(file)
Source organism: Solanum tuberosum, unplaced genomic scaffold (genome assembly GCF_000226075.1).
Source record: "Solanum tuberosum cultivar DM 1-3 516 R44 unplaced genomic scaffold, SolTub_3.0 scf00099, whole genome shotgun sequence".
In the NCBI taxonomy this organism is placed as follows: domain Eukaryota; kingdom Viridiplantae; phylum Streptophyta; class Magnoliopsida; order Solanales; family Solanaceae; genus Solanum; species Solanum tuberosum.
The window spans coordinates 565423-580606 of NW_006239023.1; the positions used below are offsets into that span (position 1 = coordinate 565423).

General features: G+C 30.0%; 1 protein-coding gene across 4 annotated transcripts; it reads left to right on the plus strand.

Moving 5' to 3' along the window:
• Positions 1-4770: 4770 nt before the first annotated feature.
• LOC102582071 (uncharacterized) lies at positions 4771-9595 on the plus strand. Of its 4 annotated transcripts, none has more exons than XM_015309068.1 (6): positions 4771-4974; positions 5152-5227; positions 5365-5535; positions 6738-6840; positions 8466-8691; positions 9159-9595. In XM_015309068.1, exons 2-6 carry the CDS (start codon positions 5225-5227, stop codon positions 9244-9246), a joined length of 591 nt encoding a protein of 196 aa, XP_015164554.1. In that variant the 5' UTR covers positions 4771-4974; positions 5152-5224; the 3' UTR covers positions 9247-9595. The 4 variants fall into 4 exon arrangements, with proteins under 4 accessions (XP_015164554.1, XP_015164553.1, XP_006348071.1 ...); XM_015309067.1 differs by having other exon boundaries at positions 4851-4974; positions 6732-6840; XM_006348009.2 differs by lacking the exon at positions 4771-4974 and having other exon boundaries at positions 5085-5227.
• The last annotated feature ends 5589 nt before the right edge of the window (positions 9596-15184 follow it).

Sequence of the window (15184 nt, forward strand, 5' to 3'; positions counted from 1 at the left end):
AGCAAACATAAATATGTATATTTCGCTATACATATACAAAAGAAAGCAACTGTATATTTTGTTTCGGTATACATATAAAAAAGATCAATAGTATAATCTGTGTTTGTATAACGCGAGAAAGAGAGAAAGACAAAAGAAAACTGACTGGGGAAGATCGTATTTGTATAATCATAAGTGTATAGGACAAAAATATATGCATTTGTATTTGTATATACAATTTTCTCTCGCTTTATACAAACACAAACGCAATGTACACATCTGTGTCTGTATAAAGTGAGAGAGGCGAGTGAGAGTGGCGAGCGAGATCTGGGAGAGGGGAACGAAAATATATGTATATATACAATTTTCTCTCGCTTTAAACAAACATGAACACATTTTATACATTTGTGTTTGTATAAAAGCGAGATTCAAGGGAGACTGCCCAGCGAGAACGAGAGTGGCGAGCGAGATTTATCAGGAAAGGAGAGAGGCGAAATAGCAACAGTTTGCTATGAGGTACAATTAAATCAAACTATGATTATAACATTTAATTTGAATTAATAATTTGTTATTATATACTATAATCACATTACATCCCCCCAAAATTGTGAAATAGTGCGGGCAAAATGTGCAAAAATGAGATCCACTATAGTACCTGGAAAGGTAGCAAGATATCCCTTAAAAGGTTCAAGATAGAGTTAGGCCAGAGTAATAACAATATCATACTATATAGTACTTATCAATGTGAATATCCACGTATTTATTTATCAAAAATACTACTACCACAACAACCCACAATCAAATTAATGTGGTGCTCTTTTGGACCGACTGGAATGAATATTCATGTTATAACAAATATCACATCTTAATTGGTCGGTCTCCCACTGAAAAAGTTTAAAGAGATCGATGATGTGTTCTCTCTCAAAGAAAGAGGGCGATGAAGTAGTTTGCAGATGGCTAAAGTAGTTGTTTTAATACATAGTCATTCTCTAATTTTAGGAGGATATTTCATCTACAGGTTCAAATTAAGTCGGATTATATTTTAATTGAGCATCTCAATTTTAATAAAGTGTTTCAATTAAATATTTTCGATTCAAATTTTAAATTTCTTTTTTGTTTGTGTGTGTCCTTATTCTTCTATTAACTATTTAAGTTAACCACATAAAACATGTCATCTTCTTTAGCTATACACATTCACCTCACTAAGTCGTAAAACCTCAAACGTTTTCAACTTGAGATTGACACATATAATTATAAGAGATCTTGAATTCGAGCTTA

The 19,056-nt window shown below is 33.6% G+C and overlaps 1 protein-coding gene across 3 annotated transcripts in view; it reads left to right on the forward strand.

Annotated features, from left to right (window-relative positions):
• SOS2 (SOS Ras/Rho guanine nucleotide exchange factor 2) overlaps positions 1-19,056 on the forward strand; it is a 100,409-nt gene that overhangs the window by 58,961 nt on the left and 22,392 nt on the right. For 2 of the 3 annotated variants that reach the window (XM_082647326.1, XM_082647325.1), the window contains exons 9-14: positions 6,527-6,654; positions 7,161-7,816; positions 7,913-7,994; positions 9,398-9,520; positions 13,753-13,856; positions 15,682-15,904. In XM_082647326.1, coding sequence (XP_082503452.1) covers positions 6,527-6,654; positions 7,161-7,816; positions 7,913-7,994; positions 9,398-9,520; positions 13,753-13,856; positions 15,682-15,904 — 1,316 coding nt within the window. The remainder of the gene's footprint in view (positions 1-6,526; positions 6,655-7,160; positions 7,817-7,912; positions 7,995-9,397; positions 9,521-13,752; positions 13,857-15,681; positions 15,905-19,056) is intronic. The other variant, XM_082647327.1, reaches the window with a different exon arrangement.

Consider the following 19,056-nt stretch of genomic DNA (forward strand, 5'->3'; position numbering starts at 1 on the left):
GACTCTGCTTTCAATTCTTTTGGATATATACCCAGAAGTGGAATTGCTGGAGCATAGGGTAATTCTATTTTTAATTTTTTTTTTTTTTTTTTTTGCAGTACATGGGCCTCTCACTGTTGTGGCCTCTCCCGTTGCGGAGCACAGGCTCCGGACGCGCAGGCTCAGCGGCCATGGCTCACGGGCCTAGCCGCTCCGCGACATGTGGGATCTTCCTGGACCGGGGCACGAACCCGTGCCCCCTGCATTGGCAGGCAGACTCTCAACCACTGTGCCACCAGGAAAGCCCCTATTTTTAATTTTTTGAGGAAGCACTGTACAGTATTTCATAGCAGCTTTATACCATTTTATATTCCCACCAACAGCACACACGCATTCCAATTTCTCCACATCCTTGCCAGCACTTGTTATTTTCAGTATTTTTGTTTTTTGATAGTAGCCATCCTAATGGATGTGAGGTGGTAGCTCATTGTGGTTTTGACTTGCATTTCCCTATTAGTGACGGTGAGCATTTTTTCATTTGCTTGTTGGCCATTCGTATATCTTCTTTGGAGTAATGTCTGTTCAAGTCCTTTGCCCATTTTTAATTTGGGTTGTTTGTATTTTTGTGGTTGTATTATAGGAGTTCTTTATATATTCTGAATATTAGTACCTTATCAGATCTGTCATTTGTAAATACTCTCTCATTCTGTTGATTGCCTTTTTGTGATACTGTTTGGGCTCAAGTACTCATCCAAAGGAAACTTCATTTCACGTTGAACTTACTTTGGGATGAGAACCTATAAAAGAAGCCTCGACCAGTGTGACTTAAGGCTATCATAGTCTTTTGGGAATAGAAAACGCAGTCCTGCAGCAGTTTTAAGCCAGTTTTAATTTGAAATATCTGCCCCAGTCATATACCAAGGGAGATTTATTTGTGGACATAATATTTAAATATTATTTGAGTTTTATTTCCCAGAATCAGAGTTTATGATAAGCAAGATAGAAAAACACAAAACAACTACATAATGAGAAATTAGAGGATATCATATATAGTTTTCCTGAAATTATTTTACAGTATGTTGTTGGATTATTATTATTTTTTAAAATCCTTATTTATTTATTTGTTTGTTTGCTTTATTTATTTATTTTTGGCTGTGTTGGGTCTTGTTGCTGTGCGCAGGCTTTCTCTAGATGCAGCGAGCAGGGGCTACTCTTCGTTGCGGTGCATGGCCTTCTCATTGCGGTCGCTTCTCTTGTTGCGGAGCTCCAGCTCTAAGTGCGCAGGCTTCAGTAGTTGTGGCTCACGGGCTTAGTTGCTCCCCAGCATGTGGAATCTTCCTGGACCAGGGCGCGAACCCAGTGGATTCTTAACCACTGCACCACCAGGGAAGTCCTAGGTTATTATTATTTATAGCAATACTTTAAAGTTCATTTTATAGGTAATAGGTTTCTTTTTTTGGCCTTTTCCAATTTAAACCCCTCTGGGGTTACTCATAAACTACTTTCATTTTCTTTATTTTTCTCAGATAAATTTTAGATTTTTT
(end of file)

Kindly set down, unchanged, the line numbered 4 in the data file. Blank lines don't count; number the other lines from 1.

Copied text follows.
The window spans coordinates 565423-580606 of NW_006239023.1; the positions used below are offsets into that span (position 1 = coordinate 565423).